Furthermore, there is a heated discussion between the EU and the US over the counting system of emission gasses. The EU wants to hold on onto the current structure and system that was established by the Kyoto Protocol. The Americans, on the other hand, wants to take away most of the Kyoto architecture and replace it with a new system. European negotiators claim that rebuilding the counting system is unnecessary and would take too long. US counterparts argue that a new structure will improve the effectiveness of monitoring emissions.[13]

In addition, more countries experience national resistance against new strict emission reduction targets. The Australian government encounters growing political resistance to sign a Copenhagen agreement.[14] Russia has announced that it will increase its greenhouse gas emissions by 30 (!) percent in 2020 to stimulate the economy.[15] Germany favors a successor to Kyoto, but it is very unlikely to achieve any new reduction targets if German nuclear power plants will be decommissioned and replaced by coal plants.[16] Poland, the Czech Republic and Slovakia have protested against the proposition of the European Commission to reduce greenhouse emission from their industries.[17]

Despite all the negative barriers and obstacles, Copenhagen has many supporters which claim that the chances of success are still very conceivable. Although they admit that Copenhagen may not give us a new binding treaty, they indicate that Copenhagen succeeds at bringing the international community together to discuss the global warming. They thereby point out that Copenhagen's success does not lay only in a new treaty, but also in triggering the awareness of the international world about the changing climate. This argument however can easily be invalidated. Copenhagen is not the first international convention on global warming, but one in a series of many. The very first conference took place in 1995 and it cannot be denied that it awoke the world to the dangers of a changing climate. Copenhagen on the other hand, will not be able to raise this awareness any further since the dangers of global warming have been universally recognized. This leaves Copenhagen as another empty shell in a series of desperate and unsuccessful attempts of climate conventions. Supporters of Copenhagen should thus realize that their argument is just an excuse to not have to face Copenhagen's unavoidable failure.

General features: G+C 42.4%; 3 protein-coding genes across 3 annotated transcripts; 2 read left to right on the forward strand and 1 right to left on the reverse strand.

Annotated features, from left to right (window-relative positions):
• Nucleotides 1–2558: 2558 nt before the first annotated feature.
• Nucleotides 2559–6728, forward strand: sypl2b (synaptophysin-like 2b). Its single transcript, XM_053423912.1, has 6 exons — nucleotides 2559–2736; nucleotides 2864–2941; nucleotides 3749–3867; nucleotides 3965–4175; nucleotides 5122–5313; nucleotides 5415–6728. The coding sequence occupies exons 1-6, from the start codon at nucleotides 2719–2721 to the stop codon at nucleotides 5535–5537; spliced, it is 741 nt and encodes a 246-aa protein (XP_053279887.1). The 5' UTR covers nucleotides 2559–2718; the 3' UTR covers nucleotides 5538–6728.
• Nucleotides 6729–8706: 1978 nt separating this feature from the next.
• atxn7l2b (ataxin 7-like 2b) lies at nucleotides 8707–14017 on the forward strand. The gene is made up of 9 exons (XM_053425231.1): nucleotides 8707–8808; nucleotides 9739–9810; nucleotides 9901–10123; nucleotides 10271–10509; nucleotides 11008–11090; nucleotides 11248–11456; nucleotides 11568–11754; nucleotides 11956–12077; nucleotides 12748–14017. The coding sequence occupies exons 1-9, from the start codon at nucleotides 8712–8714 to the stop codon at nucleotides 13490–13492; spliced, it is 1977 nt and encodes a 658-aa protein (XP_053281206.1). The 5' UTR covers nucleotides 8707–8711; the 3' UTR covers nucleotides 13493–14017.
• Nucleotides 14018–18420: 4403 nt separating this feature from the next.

In conclusion, relying on the given arguments it can be claimed that the Copenhagen Convention will fail. A positive outcome of the negotiations is barred by the unrealistic goals and the disunion between participating countries.

Despite its failure, it will not be surprising if world leaders and other diplomats will conceal Copenhagen's insubstantial outcome with beautiful diplomatic formulations and hopeful expectations for the future, thereby referring to the already planned Mexico Convention in 2010. Nevertheless, we know the real upshot: even before the Convention has started, Copenhagen has already found its Waterloo.

Bibliography